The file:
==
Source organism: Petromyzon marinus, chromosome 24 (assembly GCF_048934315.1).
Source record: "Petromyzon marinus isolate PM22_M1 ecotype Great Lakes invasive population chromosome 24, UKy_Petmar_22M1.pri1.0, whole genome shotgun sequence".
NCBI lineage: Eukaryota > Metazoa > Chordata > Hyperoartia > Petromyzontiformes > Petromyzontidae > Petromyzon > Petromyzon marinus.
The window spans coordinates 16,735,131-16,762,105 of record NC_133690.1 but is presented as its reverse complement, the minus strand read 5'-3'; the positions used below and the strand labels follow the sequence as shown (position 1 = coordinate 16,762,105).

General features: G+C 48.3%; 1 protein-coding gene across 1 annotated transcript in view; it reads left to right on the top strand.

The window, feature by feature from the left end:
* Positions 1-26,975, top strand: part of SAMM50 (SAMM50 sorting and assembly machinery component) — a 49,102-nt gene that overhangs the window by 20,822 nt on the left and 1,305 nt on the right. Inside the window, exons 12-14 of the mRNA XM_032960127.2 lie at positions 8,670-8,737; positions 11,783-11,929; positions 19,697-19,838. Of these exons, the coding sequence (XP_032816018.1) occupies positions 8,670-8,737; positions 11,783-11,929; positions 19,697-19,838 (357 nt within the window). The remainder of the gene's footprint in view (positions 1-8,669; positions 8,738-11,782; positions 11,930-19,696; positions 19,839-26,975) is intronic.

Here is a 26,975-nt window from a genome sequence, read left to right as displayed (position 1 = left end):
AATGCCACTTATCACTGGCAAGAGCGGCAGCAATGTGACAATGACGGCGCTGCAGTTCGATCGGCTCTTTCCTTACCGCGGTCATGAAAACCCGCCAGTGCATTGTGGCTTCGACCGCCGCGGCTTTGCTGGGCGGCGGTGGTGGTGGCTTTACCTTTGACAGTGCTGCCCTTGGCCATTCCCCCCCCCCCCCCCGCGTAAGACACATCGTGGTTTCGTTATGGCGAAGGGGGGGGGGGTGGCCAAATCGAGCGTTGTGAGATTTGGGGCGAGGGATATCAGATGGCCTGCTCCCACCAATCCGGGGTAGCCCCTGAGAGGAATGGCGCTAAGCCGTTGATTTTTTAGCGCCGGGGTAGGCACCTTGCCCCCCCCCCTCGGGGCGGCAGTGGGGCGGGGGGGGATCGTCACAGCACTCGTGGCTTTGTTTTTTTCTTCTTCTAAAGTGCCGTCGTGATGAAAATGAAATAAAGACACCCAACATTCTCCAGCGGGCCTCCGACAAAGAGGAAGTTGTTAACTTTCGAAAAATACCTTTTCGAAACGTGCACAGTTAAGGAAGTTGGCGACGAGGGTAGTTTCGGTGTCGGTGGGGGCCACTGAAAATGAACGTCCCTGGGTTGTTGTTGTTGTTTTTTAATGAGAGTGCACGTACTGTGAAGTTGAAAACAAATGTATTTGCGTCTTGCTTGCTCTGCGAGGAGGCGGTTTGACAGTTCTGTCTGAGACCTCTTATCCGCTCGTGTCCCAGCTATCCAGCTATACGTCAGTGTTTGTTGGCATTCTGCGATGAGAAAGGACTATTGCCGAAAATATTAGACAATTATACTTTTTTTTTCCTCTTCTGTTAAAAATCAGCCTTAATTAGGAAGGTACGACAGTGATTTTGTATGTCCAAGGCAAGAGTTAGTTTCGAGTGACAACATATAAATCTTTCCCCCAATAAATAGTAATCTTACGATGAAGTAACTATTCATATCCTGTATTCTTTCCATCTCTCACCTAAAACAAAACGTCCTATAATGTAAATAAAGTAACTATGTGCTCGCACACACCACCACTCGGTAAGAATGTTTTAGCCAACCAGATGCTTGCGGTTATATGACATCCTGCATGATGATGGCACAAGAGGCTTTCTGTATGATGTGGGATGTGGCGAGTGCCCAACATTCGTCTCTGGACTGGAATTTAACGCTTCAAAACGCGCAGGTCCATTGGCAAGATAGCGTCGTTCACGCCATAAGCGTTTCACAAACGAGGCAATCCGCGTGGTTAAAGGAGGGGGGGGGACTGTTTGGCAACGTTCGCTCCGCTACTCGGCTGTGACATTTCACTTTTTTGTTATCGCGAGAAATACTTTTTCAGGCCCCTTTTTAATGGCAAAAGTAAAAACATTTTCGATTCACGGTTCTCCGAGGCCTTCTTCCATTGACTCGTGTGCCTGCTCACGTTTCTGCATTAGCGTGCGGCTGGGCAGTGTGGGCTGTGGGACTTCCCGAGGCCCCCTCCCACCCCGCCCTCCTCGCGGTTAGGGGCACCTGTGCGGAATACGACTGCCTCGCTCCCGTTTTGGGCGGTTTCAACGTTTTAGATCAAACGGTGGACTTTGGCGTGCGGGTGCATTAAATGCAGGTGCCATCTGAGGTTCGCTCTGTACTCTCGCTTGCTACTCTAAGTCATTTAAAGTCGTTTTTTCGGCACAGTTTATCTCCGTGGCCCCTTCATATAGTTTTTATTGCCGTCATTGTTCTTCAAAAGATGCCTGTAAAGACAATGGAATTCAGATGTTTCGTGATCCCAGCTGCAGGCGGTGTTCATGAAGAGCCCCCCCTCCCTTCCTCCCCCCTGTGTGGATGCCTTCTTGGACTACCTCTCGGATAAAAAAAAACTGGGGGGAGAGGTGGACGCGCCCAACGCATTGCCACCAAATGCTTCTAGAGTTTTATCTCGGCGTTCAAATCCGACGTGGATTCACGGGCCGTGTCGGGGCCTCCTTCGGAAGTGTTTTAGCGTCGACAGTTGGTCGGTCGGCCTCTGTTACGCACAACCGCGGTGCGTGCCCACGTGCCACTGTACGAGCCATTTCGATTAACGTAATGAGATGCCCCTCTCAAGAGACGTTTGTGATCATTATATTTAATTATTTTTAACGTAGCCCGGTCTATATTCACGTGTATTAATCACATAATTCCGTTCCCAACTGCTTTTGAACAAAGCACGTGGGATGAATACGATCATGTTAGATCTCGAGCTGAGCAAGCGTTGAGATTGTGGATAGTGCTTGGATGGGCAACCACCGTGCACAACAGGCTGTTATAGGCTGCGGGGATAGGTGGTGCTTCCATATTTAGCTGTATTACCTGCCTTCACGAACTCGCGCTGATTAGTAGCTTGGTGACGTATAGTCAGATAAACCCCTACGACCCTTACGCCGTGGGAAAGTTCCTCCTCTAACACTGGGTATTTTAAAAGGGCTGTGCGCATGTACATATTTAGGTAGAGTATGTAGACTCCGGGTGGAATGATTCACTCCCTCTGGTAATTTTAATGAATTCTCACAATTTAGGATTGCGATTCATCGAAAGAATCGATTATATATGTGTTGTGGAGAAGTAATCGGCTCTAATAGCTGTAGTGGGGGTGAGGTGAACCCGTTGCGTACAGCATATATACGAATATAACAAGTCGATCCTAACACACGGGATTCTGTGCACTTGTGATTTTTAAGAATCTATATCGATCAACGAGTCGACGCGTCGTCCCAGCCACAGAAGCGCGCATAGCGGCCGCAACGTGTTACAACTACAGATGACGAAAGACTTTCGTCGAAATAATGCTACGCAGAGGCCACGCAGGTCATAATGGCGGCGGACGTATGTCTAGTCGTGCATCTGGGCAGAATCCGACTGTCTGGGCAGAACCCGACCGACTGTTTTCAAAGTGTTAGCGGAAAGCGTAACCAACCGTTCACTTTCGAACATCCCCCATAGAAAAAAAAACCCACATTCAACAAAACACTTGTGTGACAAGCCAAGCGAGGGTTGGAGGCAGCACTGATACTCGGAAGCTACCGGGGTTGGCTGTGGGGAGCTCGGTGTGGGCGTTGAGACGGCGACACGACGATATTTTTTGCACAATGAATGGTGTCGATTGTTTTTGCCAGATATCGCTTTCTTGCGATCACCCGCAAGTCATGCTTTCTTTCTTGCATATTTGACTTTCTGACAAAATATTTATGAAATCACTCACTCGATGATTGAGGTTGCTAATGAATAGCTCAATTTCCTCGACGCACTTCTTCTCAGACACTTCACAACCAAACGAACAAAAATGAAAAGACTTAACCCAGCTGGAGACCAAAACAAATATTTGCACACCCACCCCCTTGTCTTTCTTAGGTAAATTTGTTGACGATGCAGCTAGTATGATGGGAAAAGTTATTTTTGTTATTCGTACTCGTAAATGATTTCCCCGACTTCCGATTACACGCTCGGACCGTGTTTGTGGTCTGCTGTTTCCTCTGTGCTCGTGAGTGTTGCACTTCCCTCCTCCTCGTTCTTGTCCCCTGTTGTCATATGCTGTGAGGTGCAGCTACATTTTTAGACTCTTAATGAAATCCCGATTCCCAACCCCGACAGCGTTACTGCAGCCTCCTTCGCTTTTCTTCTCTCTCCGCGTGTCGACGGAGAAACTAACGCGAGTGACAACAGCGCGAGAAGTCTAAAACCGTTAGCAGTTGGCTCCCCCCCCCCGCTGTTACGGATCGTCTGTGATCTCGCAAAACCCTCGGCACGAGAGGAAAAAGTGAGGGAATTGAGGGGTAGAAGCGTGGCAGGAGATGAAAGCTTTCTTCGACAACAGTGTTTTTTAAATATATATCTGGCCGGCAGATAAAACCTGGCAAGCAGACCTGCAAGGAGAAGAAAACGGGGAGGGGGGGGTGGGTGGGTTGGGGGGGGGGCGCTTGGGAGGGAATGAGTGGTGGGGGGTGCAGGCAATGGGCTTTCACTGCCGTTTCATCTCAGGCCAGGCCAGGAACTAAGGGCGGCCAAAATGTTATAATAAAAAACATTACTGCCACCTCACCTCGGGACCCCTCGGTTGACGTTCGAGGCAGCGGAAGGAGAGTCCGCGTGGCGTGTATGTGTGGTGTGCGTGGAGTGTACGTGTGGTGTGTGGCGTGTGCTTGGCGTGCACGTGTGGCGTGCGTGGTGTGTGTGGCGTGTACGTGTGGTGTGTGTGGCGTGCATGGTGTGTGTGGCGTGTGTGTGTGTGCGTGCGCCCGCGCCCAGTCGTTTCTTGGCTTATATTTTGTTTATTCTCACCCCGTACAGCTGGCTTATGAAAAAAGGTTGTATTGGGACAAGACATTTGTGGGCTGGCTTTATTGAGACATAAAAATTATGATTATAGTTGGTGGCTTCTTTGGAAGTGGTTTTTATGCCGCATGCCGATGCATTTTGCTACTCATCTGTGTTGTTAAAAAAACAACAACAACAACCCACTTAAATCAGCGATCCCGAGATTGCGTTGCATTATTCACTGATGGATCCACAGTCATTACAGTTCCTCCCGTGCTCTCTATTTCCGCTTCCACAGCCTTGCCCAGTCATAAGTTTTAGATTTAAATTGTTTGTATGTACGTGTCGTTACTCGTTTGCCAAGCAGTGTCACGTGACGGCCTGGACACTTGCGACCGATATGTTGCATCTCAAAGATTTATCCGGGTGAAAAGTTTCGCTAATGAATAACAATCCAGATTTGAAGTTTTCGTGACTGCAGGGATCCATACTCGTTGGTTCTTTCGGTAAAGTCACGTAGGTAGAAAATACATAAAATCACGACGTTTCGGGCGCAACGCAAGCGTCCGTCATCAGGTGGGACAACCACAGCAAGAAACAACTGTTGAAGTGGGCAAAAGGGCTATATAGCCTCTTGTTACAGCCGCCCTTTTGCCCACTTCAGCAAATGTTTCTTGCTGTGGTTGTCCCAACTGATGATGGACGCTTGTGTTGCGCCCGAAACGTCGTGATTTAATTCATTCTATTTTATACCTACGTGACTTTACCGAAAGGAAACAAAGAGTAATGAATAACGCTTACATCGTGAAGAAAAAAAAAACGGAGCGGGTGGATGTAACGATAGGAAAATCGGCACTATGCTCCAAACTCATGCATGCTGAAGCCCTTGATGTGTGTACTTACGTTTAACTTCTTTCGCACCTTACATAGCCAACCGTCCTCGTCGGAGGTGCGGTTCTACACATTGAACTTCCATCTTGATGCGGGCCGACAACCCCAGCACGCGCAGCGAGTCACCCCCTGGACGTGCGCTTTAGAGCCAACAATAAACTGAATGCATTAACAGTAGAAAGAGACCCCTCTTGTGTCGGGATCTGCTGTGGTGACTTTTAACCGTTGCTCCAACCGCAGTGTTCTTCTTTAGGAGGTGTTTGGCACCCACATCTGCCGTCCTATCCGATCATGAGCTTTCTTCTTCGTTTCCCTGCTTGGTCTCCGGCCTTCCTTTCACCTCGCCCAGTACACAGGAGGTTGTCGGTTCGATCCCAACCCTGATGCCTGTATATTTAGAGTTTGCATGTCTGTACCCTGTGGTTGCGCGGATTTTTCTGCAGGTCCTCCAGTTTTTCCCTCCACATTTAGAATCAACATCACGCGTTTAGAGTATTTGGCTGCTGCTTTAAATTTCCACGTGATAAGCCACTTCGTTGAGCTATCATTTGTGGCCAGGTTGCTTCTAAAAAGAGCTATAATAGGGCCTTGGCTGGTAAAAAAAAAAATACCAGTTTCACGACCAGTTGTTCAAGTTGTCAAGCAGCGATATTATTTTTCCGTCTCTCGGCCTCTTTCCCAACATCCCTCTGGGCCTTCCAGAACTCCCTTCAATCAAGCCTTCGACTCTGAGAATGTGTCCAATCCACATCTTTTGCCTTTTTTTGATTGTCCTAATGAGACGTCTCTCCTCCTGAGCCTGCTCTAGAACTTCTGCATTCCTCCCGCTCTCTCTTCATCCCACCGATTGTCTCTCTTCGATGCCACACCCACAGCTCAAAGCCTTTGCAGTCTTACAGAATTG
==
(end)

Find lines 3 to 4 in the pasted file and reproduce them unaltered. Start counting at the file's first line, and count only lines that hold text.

NCBI lineage: Eukaryota > Metazoa > Chordata > Hyperoartia > Petromyzontiformes > Petromyzontidae > Petromyzon > Petromyzon marinus.
The window spans coordinates 16,735,131-16,762,105 of record NC_133690.1 but is presented as its reverse complement, the minus strand read 5'-3'; the positions used below and the strand labels follow the sequence as shown (position 1 = coordinate 16,762,105).